(Fe2þ) concentration increased (Figure S7a in Supporting material). At pH 6.5, most of the iron generated passed though the filter as soluble Fe2þ (z80%), which would not adsorb As(V). CC experiments with Fe2þ showed insignificant removals compared with Fe3þ as coagulant for all variations of challenge water tested (Figure S7b in Supporting material). These results showing little if any As(V) adsorption during CC with Fe2þ confirmed that the higher-than-expected scattered As(V) adsorption during EC at pH 6.5 probably resulted from As (V) adsorption onto iron oxide/hydroxide coated anodes in the EC unit, as also observed with NSFI challenge water (Fig. 3b). At pH 7.5 (Figure S7a in Supporting material) iron present in the EC unit after 2 min was mostly Fe(OH)3(s) capable of adsorbing As(V). Thus, the overall As(V) removal was good due to formation of insoluble iron oxides/hydroxides. Nevertheless, the soluble Fe2þ (10e40%) in the effluent is a cause for concern, and optimizing the EC system would be necessary.

3.9.

Studies on As(III) oxidation

3.9.1.

Chlorine generation and utilization in Fe-EC unit

Contrary to literature on As(III) oxidation (Arienzo et al., 2002; Kumar et al., 2004) no As(III) oxidation was observed during EC. The literature on electrochemical oxidation also indicates possible Cl2 generation (Kim et al., 2002; Chen et al., 2000; Han et al., 2002), which has the potential to oxidize As(III). Hence, experiments were conducted to verify Cl2 production at the anode. The experimental procedure was the same as that of As(III) removal except that As(III) was not spiked in the challenge water and the EC unit operated in the range of 50e800 mA. The samples collected after 2 min of mixing were analyzed for free Cl2 (DPD Photometric method). The experimental results showed no measurable Cl2 generation in the EC outlet which was not surprising in light of Fe2þ generation in the EC unit and presence in the EC outlet. Experiments were also conducted to study likely Cl2 consumption due to Fe2þ production at the iron anode in the EC unit. Chlorinated water (1.6 mg/L Cl2) prepared by adding sodium hypochlorite solution (10e13% available Cl2 solution) to deionized water was passed through the EC unit for a total

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time of 2 min, and total iron in the range of 0e3 mg/L was generated during several batch experiments. The samples collected and analyzed for Cl2 and iron showed a decrease in Cl2 with increasing iron concentration (Figure S8a in Supporting material). There was a significant decrease (w65%) in Cl2 concentration even when iron was not generated in the EC unit, due to Cl2 consumption by the partially oxidized iron rods. With increasing iron generation, the Cl2 content in the water decreased due to Cl2 oxidation of Fe2þ produced at the anode to Fe3þ. Thus, it appears that significant Cl2 was not being produced, and even if it was, it was used up due to Cl2 demand of the Fe0 and Fe2þ in the EC unit.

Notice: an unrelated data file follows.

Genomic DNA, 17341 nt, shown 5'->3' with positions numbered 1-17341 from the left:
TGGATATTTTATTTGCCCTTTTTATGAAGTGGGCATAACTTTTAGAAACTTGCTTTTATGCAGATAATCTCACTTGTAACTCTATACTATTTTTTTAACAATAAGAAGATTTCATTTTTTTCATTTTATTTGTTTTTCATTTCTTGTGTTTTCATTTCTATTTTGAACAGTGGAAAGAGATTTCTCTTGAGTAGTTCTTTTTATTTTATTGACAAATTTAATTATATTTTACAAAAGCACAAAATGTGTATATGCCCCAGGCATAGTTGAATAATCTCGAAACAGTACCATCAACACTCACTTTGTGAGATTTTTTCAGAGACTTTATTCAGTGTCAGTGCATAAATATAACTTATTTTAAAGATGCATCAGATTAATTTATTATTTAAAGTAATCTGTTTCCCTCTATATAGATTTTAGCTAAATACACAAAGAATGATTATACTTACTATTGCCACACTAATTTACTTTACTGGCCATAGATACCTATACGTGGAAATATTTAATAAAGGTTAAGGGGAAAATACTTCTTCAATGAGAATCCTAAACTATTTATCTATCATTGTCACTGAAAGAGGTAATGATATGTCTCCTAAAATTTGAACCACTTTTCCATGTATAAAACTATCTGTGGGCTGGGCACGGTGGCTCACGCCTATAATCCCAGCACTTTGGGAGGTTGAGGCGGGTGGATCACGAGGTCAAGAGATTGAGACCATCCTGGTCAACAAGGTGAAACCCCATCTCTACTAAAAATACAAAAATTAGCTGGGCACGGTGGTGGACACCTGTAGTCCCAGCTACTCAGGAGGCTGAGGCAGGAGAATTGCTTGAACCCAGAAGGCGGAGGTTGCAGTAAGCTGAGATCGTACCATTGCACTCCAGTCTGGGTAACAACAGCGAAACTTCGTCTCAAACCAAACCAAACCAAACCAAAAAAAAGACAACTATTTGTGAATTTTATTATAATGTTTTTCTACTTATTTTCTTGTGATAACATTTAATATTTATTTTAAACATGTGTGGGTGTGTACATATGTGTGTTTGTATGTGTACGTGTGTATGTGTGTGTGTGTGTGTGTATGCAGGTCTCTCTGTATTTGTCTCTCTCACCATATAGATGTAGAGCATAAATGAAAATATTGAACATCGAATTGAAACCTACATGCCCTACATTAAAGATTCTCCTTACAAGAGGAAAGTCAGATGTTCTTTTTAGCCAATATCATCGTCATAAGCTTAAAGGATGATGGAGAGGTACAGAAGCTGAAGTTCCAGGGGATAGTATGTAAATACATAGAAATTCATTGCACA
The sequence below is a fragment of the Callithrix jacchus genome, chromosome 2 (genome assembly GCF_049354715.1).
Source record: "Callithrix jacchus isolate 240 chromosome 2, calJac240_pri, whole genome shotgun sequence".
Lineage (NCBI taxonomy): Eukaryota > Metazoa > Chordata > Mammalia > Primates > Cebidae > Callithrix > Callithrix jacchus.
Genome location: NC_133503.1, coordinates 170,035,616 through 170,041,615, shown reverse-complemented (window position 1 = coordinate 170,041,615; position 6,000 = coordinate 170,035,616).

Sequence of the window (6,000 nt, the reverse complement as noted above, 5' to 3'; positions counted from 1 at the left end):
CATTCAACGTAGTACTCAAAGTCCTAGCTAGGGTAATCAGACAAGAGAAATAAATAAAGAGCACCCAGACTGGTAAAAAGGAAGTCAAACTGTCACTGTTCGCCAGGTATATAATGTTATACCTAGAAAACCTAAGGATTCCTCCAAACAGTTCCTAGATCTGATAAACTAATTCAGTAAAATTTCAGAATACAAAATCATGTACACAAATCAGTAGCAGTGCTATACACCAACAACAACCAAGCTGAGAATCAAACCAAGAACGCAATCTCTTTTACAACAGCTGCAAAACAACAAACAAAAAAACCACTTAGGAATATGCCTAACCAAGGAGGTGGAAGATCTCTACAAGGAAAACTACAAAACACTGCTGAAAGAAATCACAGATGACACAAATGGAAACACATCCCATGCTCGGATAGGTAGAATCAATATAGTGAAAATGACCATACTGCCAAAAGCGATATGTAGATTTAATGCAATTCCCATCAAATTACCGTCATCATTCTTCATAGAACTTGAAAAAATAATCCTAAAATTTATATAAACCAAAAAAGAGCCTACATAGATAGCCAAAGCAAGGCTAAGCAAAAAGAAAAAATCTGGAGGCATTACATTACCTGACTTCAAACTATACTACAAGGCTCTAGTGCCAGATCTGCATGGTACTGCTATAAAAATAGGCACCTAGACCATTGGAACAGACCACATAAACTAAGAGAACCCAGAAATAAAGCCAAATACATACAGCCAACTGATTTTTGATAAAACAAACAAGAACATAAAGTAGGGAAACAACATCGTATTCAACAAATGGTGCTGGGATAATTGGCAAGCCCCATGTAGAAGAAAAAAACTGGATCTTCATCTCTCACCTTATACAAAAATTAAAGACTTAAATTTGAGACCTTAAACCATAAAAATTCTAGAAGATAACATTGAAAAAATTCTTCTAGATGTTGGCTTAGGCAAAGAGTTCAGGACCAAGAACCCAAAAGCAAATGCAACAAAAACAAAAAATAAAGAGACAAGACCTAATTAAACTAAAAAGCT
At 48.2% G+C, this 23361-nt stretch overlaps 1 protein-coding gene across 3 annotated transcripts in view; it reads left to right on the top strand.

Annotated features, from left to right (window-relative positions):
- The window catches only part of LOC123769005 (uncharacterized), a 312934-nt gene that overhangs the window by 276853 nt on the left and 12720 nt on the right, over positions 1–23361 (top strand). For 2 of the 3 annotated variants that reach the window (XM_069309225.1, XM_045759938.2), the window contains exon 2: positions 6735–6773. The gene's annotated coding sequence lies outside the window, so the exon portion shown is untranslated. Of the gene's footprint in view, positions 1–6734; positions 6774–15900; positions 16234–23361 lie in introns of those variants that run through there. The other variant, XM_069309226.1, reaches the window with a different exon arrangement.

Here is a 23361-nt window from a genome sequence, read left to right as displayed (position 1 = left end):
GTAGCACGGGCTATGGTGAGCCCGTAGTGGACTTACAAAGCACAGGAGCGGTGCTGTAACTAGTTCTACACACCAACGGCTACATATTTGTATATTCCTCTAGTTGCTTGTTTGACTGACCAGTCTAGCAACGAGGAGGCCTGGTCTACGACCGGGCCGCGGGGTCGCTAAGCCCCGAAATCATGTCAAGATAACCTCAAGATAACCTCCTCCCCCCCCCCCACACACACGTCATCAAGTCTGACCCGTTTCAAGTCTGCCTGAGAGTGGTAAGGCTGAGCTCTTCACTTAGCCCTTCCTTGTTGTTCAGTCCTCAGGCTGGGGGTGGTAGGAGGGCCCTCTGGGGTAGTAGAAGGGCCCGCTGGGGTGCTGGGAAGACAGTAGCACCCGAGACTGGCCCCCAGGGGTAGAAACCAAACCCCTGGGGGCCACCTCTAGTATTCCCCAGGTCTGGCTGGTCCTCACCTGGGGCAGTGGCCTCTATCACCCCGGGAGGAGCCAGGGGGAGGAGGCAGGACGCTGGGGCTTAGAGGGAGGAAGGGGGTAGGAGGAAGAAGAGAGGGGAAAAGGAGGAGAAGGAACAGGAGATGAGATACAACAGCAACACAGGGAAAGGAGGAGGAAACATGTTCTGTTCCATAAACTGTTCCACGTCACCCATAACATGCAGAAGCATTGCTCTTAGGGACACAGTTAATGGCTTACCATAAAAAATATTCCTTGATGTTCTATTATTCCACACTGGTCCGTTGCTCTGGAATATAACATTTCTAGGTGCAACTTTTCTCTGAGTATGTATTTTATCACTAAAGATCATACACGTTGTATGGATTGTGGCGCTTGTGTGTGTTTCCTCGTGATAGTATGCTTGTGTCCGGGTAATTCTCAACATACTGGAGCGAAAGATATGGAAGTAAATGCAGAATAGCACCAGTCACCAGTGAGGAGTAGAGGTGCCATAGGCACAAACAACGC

3.9.2.

As(III) oxidation using graphite rod as anode

Due to insignificant As(III) oxidation and no noticeable Cl2 generation using iron anodes, the possibility of Cl2 generation and As(III) oxidation using an inert graphite anode was studied. The experimental procedure was the same using NSFI challenge water containing 71 mg/L Cl without As(III) except that a single graphite-rod anode was used in place of the three ironrod anodes (25e150 mA with electrolysis time of 60 s). The experimental results showed Cl2 production with a graphite anode, however the Cl2 produced was only 2e5% of theoretical amount based on Faraday’s law. Possible reasons for the low Cl2 residual were the low Cl ions and possible side reactions that produce oxygen and other water electrolysis products. Since Cl2 production was possible with graphite rods, experiments were conducted with challenge water spiked with 50 mg/L As(III) (25e150 mA with electrolysis time of 60 s). Although the current efficiency was quite low, based on the determination of As(III) by speciation, it was found that As(III) oxidation increased with increasing current both at pH 7.5 and pH 8.5 (Figure S8b in Supporting material) and complete oxidation was possible. To determine the mechanism of As(III) oxidation (As(III) redox reaction at the anode or possible oxidation by Cl2 generated at anode), experiments were carried out in the absence of chloride ions in NSFI challenge water. The results showed significantly less As(III) oxidation (<20%) at even higher currents in the absence of chloride ions as compared with oxidation in the presence of chloride ions in NSFI challenge water at both pH 7.5 and 8.5 (Figure S8b in Supporting material), which indicated that As(III) oxidation was likely due to Cl2 produced from the chloride ions at the anode. Experiments conducted with NSFI-53 challenge water spiked with As(III) at two different initial arsenic concentrations (50 and 100 mg/L) showed faster As(III) oxidation at low As (III) concentrations due to the higher ratio of Cl2 to As(III) (Lakshmanan, 2007). These differences in rates for low As(III) concentrations are understandable because of the extremely poor efficiency of Cl2 generation (2e5% based on the residuals observed), which makes the Cl2 demand of As(III) significant in comparison with the actual amount of Cl2 generated.

3.9.3. As(III) oxidation and removal using combination of graphite and iron rods Based on the results obtained with graphite rods on As(III) oxidation, experiments were conducted to study simultaneous oxidation and removal of As(III) using various combinations of graphite and iron rods in the same EC-unit housing with NSFI challenge water at pH 7.5. Even though the removal efficiencies